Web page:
All in all, I think if you like a dark romance and enjoy stories of revenge, scheming and intrigue then you will get a lot out of A Taste of his own Medicine. I suspect that I just didn’t connect with it in the way that other readers might. And, as always with reviews, it’s merely a personal response and I look forward to reading what other readers make of this well written tale of settling scores. 

Saturday, 11 March 2017

The Silent Kookaburra by Liza Perrat



The Silent Kookaburra by Liza Perrat is a hauntingly poignant story, set in small town Australia primarily in 1973 and told through the voice of eleven year old Tanya Randall. Perrat does not shy away from dark subject matter such as paedophilia, mental illness and bereavement but she offsets the horror with her lyrical, almost poetic writing.

From the opening page, Perrat evokes in her reader an uneasy ominous tension as the middle-aged Tanya is going through her grandmother’s things and finds a newspaper clipping from January 26th 1973. As Tanya’s memories are invoked, we are left in no doubt that this date was catastrophic for the family and this foreshadowing hangs over the rest of the novel.

One of the most effective aspects of the novel is the way that eleven year old Tanya relates her childhood through her own innocent eyes whilst the reader has a more knowing perspective. Consequently the story takes on an added dimension as the reader has more idea of what is actually happening than the young narrator. We read with a sense of dread, knowing what is about to unfold as she is unable to process what she is telling us.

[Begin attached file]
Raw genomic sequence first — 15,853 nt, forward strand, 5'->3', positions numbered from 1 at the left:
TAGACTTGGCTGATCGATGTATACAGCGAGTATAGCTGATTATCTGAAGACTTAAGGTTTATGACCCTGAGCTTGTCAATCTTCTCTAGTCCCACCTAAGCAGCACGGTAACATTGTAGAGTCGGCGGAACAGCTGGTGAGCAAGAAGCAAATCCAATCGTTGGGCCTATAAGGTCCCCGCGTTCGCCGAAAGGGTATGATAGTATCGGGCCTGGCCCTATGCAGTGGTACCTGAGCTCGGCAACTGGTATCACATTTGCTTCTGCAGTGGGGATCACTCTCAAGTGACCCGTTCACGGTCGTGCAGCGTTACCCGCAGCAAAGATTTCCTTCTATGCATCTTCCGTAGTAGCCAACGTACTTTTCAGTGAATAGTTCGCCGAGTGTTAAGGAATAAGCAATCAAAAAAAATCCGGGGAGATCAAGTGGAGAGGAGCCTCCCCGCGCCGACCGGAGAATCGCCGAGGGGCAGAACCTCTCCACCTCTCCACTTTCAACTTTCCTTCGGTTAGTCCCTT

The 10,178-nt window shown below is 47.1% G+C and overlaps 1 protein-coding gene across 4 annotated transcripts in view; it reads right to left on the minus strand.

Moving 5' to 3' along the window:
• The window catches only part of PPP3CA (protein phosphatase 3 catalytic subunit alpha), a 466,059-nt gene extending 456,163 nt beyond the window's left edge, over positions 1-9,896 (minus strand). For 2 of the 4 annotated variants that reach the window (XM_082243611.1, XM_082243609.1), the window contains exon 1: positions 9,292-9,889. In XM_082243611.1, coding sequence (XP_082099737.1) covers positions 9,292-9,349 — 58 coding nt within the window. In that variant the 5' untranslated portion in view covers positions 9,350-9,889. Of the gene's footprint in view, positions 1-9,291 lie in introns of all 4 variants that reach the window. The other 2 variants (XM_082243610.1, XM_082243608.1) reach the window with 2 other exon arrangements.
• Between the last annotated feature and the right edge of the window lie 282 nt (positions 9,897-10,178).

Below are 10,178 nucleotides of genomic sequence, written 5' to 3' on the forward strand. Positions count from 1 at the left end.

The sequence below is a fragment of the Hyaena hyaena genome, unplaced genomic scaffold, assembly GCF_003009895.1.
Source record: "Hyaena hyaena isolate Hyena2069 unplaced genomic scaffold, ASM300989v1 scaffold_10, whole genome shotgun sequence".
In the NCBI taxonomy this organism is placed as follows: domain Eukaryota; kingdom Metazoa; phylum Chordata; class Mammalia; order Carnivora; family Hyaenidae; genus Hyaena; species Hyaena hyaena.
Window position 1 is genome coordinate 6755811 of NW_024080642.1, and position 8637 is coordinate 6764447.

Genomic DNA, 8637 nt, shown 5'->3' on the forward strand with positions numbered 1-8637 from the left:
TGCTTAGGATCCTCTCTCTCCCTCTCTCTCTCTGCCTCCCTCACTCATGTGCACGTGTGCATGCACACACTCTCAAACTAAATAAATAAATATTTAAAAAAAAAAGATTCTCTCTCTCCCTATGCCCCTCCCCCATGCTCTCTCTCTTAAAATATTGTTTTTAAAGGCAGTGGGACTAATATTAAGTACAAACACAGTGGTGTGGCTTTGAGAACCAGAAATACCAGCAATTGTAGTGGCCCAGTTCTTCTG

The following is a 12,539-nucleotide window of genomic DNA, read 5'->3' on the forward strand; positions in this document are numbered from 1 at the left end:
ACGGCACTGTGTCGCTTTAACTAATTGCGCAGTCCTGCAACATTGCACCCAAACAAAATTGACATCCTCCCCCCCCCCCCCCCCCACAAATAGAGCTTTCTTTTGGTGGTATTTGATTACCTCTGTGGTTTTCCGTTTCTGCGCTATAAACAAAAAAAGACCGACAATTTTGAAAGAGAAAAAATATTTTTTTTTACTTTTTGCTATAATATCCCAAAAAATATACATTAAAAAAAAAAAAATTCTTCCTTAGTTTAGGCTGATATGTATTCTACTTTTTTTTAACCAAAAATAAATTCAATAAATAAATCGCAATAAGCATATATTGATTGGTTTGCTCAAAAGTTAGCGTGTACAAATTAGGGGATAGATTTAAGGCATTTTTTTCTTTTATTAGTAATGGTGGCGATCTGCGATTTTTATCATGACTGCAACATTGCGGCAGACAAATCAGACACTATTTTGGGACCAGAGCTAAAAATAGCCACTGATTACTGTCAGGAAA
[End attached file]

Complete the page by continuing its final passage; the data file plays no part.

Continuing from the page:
This sense of tension is increased as Perrat sets events to a backdrop of unbearable heat which heightens the emotions of the characters adding to the reader’s sense of foreboding. There are also constant references to Australia’s history and the idea that everything is built on the blood of convicts which leaves it tainted. Tanya and her parents and grandmother live in Gumtree Cottage which Nanna Purvis believes is cursed as a result of being built by convicts, “built on blood money”. It’s also significant that January 26th which becomes so fateful for the family is Australia Day which marks the anniversary of convict ships arriving in Sydney.

The power of this novel comes from Perrat’s skill at characterisation. Tanya is heartbreakingly real – a vulnerable, lonely girl, bullied and called “Ten-ton Tanya” by the other kids. She’s caught in the vicious cycle of comfort eating and then hating herself for being overweight. As the reader helplessly watches Tanya teetering on the brink of disaster it’s almost too much to bear.